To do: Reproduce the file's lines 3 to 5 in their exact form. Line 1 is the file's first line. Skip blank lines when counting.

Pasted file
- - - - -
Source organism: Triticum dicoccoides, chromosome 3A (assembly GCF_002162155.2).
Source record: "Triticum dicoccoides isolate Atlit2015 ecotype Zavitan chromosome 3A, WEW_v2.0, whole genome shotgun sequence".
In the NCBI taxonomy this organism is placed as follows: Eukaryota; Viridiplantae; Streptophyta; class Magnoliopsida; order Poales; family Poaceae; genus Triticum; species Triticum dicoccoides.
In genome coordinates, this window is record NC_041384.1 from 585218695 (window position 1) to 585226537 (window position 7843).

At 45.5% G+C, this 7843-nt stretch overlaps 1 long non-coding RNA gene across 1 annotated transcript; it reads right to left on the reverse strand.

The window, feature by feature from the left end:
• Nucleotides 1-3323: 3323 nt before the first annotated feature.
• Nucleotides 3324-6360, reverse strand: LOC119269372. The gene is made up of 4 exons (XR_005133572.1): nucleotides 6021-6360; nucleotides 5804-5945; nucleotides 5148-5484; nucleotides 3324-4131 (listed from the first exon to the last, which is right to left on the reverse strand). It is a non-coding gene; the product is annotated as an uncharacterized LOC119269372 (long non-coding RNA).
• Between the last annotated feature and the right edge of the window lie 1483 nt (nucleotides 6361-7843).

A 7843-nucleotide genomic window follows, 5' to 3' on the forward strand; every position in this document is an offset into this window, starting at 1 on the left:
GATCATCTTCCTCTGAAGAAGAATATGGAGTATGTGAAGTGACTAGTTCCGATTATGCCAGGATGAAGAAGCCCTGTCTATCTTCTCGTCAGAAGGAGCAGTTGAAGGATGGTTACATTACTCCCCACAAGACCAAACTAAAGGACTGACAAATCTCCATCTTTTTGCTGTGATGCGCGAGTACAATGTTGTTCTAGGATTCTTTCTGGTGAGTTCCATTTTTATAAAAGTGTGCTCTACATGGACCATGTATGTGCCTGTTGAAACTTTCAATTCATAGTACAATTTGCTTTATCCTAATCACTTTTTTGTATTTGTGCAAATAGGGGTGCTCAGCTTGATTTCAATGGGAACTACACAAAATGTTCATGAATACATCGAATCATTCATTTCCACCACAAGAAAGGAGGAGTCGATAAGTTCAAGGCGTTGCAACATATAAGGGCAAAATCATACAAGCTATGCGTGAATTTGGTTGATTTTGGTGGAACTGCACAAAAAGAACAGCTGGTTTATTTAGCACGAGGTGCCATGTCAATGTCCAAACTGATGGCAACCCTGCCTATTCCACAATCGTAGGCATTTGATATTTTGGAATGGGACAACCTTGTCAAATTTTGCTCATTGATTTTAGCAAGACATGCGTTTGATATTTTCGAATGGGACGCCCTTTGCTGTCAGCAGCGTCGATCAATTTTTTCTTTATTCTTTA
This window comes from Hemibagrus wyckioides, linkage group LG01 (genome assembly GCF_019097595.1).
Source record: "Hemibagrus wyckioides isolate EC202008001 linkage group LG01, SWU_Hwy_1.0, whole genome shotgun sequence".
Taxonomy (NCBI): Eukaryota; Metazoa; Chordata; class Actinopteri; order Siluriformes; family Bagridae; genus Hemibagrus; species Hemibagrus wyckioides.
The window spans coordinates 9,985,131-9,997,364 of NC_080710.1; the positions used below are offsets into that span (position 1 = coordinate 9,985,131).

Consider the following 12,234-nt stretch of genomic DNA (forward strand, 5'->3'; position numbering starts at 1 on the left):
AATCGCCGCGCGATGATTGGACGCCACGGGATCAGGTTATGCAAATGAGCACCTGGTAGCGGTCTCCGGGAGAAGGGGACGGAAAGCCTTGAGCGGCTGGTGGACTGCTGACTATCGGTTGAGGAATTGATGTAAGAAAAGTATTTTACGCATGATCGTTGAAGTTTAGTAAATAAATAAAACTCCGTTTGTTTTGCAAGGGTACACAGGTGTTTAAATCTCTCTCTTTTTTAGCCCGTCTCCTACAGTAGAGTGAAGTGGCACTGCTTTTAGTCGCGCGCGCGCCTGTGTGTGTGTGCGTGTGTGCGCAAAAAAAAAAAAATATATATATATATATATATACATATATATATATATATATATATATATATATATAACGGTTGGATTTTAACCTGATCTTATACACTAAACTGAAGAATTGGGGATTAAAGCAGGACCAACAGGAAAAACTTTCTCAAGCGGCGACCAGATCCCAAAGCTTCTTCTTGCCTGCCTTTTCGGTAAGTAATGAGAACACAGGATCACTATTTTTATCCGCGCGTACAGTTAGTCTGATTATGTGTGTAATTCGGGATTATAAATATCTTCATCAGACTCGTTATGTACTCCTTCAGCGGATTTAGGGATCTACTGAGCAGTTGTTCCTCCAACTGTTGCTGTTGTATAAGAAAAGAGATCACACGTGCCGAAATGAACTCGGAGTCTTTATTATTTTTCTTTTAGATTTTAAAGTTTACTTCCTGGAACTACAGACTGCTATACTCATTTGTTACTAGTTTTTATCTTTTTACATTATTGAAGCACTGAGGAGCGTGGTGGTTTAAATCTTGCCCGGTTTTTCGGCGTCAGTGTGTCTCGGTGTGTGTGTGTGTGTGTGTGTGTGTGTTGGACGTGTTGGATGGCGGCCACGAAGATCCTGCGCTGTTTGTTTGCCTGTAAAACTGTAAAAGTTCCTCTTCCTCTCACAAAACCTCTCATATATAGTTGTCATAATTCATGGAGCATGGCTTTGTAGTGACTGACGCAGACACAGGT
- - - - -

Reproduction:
In the NCBI taxonomy this organism is placed as follows: Eukaryota; Viridiplantae; Streptophyta; class Magnoliopsida; order Poales; family Poaceae; genus Triticum; species Triticum dicoccoides.
In genome coordinates, this window is record NC_041384.1 from 585218695 (window position 1) to 585226537 (window position 7843).

At 45.5% G+C, this 7843-nt stretch overlaps 1 long non-coding RNA gene across 1 annotated transcript; it reads right to left on the reverse strand.